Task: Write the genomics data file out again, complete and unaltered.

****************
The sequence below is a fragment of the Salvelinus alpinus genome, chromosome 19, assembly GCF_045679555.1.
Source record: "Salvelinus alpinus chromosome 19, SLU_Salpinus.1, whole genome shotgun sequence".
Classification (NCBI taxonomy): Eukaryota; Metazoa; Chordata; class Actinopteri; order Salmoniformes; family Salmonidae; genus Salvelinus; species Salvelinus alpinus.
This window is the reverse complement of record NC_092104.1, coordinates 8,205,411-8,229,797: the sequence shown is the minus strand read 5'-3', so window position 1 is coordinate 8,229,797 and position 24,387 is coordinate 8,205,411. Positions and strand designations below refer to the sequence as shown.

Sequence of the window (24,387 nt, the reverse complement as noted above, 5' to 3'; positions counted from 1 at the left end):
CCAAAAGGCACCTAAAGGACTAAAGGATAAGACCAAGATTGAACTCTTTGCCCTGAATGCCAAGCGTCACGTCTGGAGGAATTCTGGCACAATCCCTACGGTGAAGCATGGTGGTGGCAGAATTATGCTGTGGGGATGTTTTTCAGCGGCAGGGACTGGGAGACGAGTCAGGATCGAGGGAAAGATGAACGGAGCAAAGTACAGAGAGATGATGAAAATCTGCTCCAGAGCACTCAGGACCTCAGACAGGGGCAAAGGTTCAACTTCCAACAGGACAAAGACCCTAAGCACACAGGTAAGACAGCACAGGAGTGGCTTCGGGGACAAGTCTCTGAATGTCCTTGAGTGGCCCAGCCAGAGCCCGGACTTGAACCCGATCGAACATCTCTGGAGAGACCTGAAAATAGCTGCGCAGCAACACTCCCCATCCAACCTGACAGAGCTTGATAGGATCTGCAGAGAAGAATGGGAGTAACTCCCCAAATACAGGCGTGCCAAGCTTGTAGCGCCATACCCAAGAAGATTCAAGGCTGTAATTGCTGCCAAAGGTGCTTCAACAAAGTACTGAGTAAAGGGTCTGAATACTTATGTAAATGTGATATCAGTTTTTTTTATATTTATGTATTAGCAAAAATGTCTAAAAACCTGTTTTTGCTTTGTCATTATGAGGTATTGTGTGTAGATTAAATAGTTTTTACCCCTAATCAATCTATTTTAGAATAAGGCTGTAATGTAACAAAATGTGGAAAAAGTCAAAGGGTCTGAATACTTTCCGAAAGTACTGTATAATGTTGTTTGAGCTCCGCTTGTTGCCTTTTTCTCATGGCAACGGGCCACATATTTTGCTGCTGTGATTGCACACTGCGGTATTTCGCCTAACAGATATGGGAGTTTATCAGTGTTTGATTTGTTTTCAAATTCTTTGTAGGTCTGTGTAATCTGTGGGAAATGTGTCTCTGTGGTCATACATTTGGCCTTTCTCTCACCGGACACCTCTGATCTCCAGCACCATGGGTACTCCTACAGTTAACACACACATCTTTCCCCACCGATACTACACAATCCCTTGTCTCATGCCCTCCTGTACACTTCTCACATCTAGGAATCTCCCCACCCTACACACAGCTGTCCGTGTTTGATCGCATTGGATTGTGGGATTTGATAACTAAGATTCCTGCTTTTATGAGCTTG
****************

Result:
The sequence below is a fragment of the Salvelinus alpinus genome, chromosome 19, assembly GCF_045679555.1.
Source record: "Salvelinus alpinus chromosome 19, SLU_Salpinus.1, whole genome shotgun sequence".
Classification (NCBI taxonomy): Eukaryota; Metazoa; Chordata; class Actinopteri; order Salmoniformes; family Salmonidae; genus Salvelinus; species Salvelinus alpinus.
This window is the reverse complement of record NC_092104.1, coordinates 8,205,411-8,229,797: the sequence shown is the minus strand read 5'-3', so window position 1 is coordinate 8,229,797 and position 24,387 is coordinate 8,205,411. Positions and strand designations below refer to the sequence as shown.

Sequence of the window (24,387 nt, the reverse complement as noted above, 5' to 3'; positions counted from 1 at the left end):
CCAAAAGGCACCTAAAGGACTAAAGGATAAGACCAAGATTGAACTCTTTGCCCTGAATGCCAAGCGTCACGTCTGGAGGAATTCTGGCACAATCCCTACGGTGAAGCATGGTGGTGGCAGAATTATGCTGTGGGGATGTTTTTCAGCGGCAGGGACTGGGAGACGAGTCAGGATCGAGGGAAAGATGAACGGAGCAAAGTACAGAGAGATGATGAAAATCTGCTCCAGAGCACTCAGGACCTCAGACAGGGGCAAAGGTTCAACTTCCAACAGGACAAAGACCCTAAGCACACAGGTAAGACAGCACAGGAGTGGCTTCGGGGACAAGTCTCTGAATGTCCTTGAGTGGCCCAGCCAGAGCCCGGACTTGAACCCGATCGAACATCTCTGGAGAGACCTGAAAATAGCTGCGCAGCAACACTCCCCATCCAACCTGACAGAGCTTGATAGGATCTGCAGAGAAGAATGGGAGTAACTCCCCAAATACAGGCGTGCCAAGCTTGTAGCGCCATACCCAAGAAGATTCAAGGCTGTAATTGCTGCCAAAGGTGCTTCAACAAAGTACTGAGTAAAGGGTCTGAATACTTATGTAAATGTGATATCAGTTTTTTTTATATTTATGTATTAGCAAAAATGTCTAAAAACCTGTTTTTGCTTTGTCATTATGAGGTATTGTGTGTAGATTAAATAGTTTTTACCCCTAATCAATCTATTTTAGAATAAGGCTGTAATGTAACAAAATGTGGAAAAAGTCAAAGGGTCTGAATACTTTCCGAAAGTACTGTATAATGTTGTTTGAGCTCCGCTTGTTGCCTTTTTCTCATGGCAACGGGCCACATATTTTGCTGCTGTGATTGCACACTGCGGTATTTCGCCTAACAGATATGGGAGTTTATCAGTGTTTGATTTGTTTTCAAATTCTTTGTAGGTCTGTGTAATCTGTGGGAAATGTGTCTCTGTGGTCATACATTTGGCCTTTCTCTCACCGGACACCTCTGATCTCCAGCACCATGGGTACTCCTACAGTTAACACACACATCTTTCCCCACCGATACTACACAATCCCTTGTCTCATGCCCTCCTGTACACTTCTCACATCTAGGAATCTCCCCACCCTACACACAGCTGTCCGTGTTTGATCGCATTGGATTGTGGGATTTGATAACTAAGATTCCTGCTTTTATGAGCTTG